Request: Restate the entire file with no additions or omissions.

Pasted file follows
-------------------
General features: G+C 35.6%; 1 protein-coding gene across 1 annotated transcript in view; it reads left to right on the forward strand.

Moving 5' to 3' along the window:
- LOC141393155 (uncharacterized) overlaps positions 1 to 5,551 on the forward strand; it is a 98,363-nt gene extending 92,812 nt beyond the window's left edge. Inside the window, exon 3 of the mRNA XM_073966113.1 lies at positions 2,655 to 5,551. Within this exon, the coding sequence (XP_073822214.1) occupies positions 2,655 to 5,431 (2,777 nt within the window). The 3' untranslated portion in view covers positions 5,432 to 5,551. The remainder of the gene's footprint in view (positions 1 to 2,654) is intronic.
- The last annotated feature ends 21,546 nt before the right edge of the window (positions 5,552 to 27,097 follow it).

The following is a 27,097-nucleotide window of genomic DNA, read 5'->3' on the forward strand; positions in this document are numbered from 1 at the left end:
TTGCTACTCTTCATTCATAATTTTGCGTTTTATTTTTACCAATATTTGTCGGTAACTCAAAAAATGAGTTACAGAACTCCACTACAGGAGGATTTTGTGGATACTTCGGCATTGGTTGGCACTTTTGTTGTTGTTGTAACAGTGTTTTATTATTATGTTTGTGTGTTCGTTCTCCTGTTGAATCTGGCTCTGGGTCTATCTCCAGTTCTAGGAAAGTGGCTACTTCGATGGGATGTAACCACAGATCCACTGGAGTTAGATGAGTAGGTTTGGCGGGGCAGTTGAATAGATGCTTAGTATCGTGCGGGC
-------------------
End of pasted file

General features: G+C 35.6%; 1 protein-coding gene across 1 annotated transcript in view; it reads left to right on the forward strand.

Moving 5' to 3' along the window:
- LOC141393155 (uncharacterized) overlaps positions 1 to 5,551 on the forward strand; it is a 98,363-nt gene extending 92,812 nt beyond the window's left edge. Inside the window, exon 3 of the mRNA XM_073966113.1 lies at positions 2,655 to 5,551. Within this exon, the coding sequence (XP_073822214.1) occupies positions 2,655 to 5,431 (2,777 nt within the window). The 3' untranslated portion in view covers positions 5,432 to 5,551. The remainder of the gene's footprint in view (positions 1 to 2,654) is intronic.
- The last annotated feature ends 21,546 nt before the right edge of the window (positions 5,552 to 27,097 follow it).

The following is a 27,097-nucleotide window of genomic DNA, read 5'->3' on the forward strand; positions in this document are numbered from 1 at the left end:
TTGCTACTCTTCATTCATAATTTTGCGTTTTATTTTTACCAATATTTGTCGGTAACTCAAAAAATGAGTTACAGAACTCCACTACAGGAGGATTTTGTGGATACTTCGGCATTGGTTGGCACTTTTGTTGTTGTTGTAACAGTGTTTTATTATTATGTTTGTGTGTTCGTTCTCCTGTTGAATCTGGCTCTGGGTCTATCTCCAGTTCTAGGAAAGTGGCTACTTCGATGGGATGTAACCACAGATCCACTGGAGTTAGATGAGTAGGTTTGGCGGGGCAGTTGAATAGATGCTTAGTATCGTGCGGGC